Rangers in a slow pursuit
Minor trade part of big picture as Texas eyes Japanese star.
The Rangers made a minor league trade Saturday with major implications.
In essence, they announced their offseason strategy for retooling, rather than rebuilding, the team. It all centers on their pursuit of the next great Japanese star, pitcher (and part-time DH) Shohei Otani.
Put it this way: It certainly never centered on Brallen Perez, the 21-year-old Class-A infielder they sent to the Baltimore Orioles. In return, they received flexibility. It is a most valuable commodity heading into the winter.
From Baltimore, the Rangers received the value of an international signing bonus slot worth $500,000. It was the second international slot bonus they’ve acquired in the last five weeks. They also sent shortstop Yeyson Yrizarri to the Chicago White Sox in July for an undisclosed slot amount. That slot is expected to be worth close to the $1.35 million bonus Yrizarri received in 2013. Add those sums to the remaining money the Rangers had in their pool and they have more than $3 million still to spend on international prospects. They are believed to have one of the largest amounts of cap room left.
“It just gives us more flexibility,” said assistant general manager Josh Boyd, who was careful not to mention Otani. “We have a lot of faith in our international scouting guys. Given the nature of the market, it behooves us to have flexibility throughout the year.”
The way the international scouting process works, teams are given a pool “cap” of money they can spend without incurring penalties. In the Rangers’ case, the initial amount was $4.75 million for the 2017-18 signing period. Ostensibly, this money is used to sign Latin American teenagers. But most of those teens sign in the first week of the signing period, which begins July 2. The Rangers spent about $3 million of their pool in that week.
It’s always good to keep a bit of flexibility in case a deal falls through elsewhere or an unexpected Cuban player shows up. But the Rangers had more than $1.5 million left when they started adding. And they may not be done.
“If there are opportunities to improve the club, we will continue to try to do so,” Boyd said. “Our expectation is to continue to stockpile (talent).”
Asked if the Rangers expected to spend more big dollars on Latin American talent, Boyd responded: “International.”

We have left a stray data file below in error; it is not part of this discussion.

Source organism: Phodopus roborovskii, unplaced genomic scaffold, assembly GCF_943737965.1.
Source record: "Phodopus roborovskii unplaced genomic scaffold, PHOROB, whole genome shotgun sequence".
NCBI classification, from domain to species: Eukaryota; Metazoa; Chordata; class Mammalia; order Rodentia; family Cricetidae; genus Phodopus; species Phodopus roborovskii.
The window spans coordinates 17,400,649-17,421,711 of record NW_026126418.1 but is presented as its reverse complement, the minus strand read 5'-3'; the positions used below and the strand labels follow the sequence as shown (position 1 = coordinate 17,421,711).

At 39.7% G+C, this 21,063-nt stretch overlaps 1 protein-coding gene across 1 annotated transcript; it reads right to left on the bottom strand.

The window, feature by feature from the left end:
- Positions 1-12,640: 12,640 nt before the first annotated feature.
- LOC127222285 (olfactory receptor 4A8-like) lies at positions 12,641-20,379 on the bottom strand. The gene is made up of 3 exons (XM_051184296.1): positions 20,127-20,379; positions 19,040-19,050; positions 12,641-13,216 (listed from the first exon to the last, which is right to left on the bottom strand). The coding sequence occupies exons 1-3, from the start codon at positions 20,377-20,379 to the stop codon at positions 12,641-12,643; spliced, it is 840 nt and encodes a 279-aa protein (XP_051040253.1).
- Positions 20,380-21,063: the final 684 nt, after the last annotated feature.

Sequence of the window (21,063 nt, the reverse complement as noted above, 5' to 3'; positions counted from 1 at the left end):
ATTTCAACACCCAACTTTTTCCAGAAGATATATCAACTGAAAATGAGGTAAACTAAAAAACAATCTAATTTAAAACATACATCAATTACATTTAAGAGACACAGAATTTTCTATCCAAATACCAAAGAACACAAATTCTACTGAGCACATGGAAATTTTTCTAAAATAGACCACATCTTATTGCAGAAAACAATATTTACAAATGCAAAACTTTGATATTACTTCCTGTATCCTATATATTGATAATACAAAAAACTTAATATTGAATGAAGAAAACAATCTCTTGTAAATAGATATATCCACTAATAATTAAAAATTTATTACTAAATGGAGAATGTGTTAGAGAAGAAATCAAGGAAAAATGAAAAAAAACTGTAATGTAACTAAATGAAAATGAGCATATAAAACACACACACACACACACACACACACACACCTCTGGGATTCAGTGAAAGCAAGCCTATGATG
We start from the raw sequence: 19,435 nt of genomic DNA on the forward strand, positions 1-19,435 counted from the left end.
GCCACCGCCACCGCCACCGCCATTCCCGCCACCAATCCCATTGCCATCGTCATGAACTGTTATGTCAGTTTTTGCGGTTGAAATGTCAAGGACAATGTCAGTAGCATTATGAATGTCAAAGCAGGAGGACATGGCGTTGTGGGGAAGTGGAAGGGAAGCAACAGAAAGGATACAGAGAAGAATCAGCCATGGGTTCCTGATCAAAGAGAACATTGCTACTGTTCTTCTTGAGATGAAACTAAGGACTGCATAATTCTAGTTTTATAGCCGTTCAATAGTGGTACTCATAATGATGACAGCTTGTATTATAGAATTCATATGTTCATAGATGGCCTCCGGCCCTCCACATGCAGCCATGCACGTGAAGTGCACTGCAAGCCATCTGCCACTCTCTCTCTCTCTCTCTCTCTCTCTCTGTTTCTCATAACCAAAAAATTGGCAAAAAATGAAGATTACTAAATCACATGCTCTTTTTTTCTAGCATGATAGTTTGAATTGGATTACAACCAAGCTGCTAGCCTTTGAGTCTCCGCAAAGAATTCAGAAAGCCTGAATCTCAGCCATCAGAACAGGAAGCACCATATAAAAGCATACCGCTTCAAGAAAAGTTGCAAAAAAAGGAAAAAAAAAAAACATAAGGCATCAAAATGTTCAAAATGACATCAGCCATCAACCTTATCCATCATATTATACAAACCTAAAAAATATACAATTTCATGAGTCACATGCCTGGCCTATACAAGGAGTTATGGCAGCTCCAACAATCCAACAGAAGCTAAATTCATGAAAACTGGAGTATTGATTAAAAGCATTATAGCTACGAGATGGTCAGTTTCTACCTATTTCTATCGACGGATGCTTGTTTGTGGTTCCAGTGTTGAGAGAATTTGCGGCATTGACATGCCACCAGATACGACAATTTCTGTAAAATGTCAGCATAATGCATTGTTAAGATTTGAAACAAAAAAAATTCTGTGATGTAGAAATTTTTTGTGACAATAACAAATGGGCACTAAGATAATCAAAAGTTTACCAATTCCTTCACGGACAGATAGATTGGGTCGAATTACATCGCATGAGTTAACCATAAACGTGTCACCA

All of this is code, of course, for Otani. The Rangers have been focused on the 23-year-old Japanese star for years. It’s part of why they were only lukewarm about negotiating an extension for Yu Darvish and why they ultimately traded Darvish without so much as a single contract offer. Darvish turns 31 this month, and mega-investments in pitchers past the age of 30 aren’t wise.
If Otani comes to the U.S. this winter — and that remains a big if — he will be subject to the same restrictions that Latin American teens are under. Teams will offer the $20 million maximum posting fee. Otani would sign a minor league contract with his “big” windfall being the signing bonus. That bonus comes from whatever teams have left in their international pool.
The Rangers are positioned pretty well, it would seem. Eleven clubs, including the deep-pocketed Dodgers and Cubs, are under restrictions for over-spending their pool last year and can’t offer a player a bonus of more than $300,000. Another four or five clubs have spent the vast majority of their pool money.
This is all so unprecedented, though. Otani might — wink, wink, nod, nod — “prefer” a team’s lower bonus offer because of its rich traditions and whatever else, then sign a huge contract extension on his first day in the majors.
All the Rangers can do is try to better position themselves. They have done that.
By all accounts, Darvish had a very positive experience in Texas. Rangers officials spent much of the last decade getting acquainted with and building relationships in the Japanese baseball community.
In the Japanese culture, a high priority is placed on respectful gestures. The full-page thank-you advertisement the Rangers purchased in the national Japanese sports paper, the Yomiuri Shimbun, for Sunday’s editions was a sign of their respect for Darvish and for Japanese baseball in general. It was a very respectful gesture.
Also respectful: cobbling together as much money as possible for a potential signing bonus.
Which is why minor moves for the Rangers these days are anything but.
The Rangers appear to be stockpiling international signing bonus money for an eventual pursuit of 23-year-old Japanese star Shohei Otani (above, pitching in 2015).